“What's wrong with the world, mama, People livin' like they ain't got no mamas” This verse illustrates how this generation of people that act off of impulse as if they have no home training or morals being reckless in the decisions that have lasting consequences that not only affect the individual but others as well. Overseas, yeah, we try to stop terrorism, But we still got terrorists here livin' In the USA, the big CIA The Bloods and The Crips and the KKK. This verse talks about all the violence that happens overseas like the feud with Iraq but more so the feuds that we have on the day to day basis: Gang violence, senseless killings over drugs and crimes the actual harm that we cause to each other. But if you only have love for your own race then you only leave space to discriminate and to discriminate only generates hate and when you hate then you're bound to get irate, yeah Madness is what you demonstrate. In this verse it talks about the tolerance and open- minded; we must have for everyone and not just our own race because to do so only leads to prejudice discrimination.
When George W. Bush delivered his “Freedom at War with Fear” speech at the Congress on Sept 20th, 2001, America has just suffered from the single deadliest terrorist attack on US soil. Apart from the intention of establishing himself as a capable leader in times of crisis, Bush’s speech dealt primarily with how terrorism has trampled the very core of American values and how America should respond accordingly. Knowing that Americans were already raged about being attacked on their homeland (“our grief has turned to anger”) and the fact that many demanded actions (“and anger to resolution”), Bush’s general purposes was “strengthening commitment”; more specifically, to strengthen citizens’ and congressmen’s commitment to a long-term war on terror “until every terrorist group of global reach has been found, stopped and defeated”. Throughout his speech, Bush extensively used common knowledge – universal beliefs and values shared by people of different cultural and religious background1 – to support his argument. He mentioned freedom, a value held highly by most Americans, thirteen times during the speech.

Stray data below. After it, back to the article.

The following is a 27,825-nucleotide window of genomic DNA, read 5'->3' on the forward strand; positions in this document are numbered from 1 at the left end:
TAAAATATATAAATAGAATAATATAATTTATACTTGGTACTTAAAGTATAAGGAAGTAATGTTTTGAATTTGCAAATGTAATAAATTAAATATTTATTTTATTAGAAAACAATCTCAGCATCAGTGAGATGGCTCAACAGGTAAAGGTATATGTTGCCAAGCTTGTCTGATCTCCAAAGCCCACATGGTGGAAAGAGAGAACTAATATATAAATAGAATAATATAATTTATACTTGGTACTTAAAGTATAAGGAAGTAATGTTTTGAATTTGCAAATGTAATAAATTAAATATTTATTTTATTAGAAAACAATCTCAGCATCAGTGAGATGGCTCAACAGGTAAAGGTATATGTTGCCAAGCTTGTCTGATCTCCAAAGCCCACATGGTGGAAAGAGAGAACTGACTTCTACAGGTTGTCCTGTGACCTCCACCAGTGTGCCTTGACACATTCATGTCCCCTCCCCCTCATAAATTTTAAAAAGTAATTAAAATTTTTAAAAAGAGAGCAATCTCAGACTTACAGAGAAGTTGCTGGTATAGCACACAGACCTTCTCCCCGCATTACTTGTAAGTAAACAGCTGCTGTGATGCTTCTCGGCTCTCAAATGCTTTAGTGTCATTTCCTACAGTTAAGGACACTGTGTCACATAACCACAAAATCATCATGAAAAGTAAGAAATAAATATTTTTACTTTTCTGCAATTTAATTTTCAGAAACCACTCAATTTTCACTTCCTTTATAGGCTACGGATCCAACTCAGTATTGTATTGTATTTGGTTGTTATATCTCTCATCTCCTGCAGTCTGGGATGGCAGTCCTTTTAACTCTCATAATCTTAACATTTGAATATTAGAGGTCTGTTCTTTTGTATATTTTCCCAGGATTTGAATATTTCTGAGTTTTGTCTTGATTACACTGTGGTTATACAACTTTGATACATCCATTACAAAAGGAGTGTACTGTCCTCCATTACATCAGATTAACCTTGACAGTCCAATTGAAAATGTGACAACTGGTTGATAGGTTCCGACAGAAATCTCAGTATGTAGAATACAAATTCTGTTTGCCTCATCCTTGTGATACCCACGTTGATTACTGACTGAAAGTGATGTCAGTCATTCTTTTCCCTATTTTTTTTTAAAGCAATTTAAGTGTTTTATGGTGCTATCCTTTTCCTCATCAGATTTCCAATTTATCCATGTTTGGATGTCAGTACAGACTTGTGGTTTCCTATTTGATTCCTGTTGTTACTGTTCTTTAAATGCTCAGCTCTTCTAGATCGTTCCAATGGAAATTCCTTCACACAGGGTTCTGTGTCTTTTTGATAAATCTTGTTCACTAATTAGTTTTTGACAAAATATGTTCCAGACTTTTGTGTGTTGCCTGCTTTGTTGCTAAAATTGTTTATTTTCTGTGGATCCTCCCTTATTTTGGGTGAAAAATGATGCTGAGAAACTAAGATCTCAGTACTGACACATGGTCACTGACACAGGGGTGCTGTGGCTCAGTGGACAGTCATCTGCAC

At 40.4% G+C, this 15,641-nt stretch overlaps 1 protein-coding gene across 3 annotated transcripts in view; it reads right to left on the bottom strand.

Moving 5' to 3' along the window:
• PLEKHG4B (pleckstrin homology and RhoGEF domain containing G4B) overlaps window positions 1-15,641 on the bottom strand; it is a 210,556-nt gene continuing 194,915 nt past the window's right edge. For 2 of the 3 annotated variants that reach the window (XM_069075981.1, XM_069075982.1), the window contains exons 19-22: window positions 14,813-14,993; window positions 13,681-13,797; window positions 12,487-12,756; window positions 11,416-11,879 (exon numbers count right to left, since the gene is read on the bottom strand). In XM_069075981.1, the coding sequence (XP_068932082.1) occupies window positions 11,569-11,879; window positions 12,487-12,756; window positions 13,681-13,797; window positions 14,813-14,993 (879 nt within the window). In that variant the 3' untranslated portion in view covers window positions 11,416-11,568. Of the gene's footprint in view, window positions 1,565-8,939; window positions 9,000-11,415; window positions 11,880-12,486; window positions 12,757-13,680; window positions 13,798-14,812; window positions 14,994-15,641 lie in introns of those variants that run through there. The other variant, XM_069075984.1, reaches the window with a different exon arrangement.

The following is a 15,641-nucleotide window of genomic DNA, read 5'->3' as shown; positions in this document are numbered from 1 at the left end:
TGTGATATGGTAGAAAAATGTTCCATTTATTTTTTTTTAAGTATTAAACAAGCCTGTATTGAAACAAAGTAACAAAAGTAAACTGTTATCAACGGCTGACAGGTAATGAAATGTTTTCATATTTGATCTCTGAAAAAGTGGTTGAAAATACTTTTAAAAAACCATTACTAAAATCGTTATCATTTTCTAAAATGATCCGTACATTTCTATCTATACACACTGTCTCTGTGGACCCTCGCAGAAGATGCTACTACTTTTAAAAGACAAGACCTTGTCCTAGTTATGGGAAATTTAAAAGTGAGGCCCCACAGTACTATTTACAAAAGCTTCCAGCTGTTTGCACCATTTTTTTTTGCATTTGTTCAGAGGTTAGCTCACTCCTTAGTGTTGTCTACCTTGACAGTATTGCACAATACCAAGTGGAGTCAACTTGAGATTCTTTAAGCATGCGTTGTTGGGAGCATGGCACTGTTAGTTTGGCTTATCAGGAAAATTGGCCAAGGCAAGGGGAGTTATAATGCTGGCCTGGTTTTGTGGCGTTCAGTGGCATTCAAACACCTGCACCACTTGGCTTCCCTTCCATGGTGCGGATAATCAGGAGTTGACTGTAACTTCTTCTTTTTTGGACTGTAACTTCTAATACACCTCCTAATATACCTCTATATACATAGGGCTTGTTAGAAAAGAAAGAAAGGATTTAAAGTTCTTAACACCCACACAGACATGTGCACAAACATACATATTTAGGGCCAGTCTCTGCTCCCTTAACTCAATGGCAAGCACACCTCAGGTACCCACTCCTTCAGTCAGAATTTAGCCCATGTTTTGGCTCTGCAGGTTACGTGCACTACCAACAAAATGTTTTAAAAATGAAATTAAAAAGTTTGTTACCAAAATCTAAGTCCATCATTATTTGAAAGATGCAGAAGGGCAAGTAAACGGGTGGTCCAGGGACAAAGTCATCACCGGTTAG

A gun, like almost every object, has the power to kill. Yet the gun is merely the instrument of death and destruction, only human beings are capable of pulling the trigger. Michael Moore is an inspirational documentarian that created Bowling for Columbine (2002) a contentious documentary that comments on the violence surrounding school shootings and gun laws that devastated America. Documentaries do not simply record the truth in a purely neutral, objectively disinterest manner” (Nowlan R 2010), but provide inspiration for social change by creating world-wide awareness of the gun laws in America and the way the American media creates fear in its people, however, his biased editing and use of film techniques did not reveal the ‘truth’, which is what you are expecting when you sit down to watch a documentary right? Through Moore’s exploration of America’s obsession with guns (would you believe a bank which gives you a free gun when you open up an account!)
Presidential candidates like Ben Carson also commented on the shooting, saying what he would have done in the situation as a victim. This event, along with the other shootings in the past few years, have raised questions over the security in the nation. Shootings and bombings have happened on the streets, in schools, and in workplaces, causing many people to worry about themselves and their families. But with people taking sides over what to do with gun control laws, politicians and citizens will have to compromise to make achievements toward a safer United
Brittney Radley Mr. Bredemeier English II October 15, 2015 Title Do you believe that guns kill people or that people kill people? I believe people kill people. Due to this statement and the stigma surrounding it, people debate on gun control. Some say it is good thing while others believe that it is a invasion of their rights. According to Merriam-Webster, Gun control is to regulation of the selling, owing and use of guns.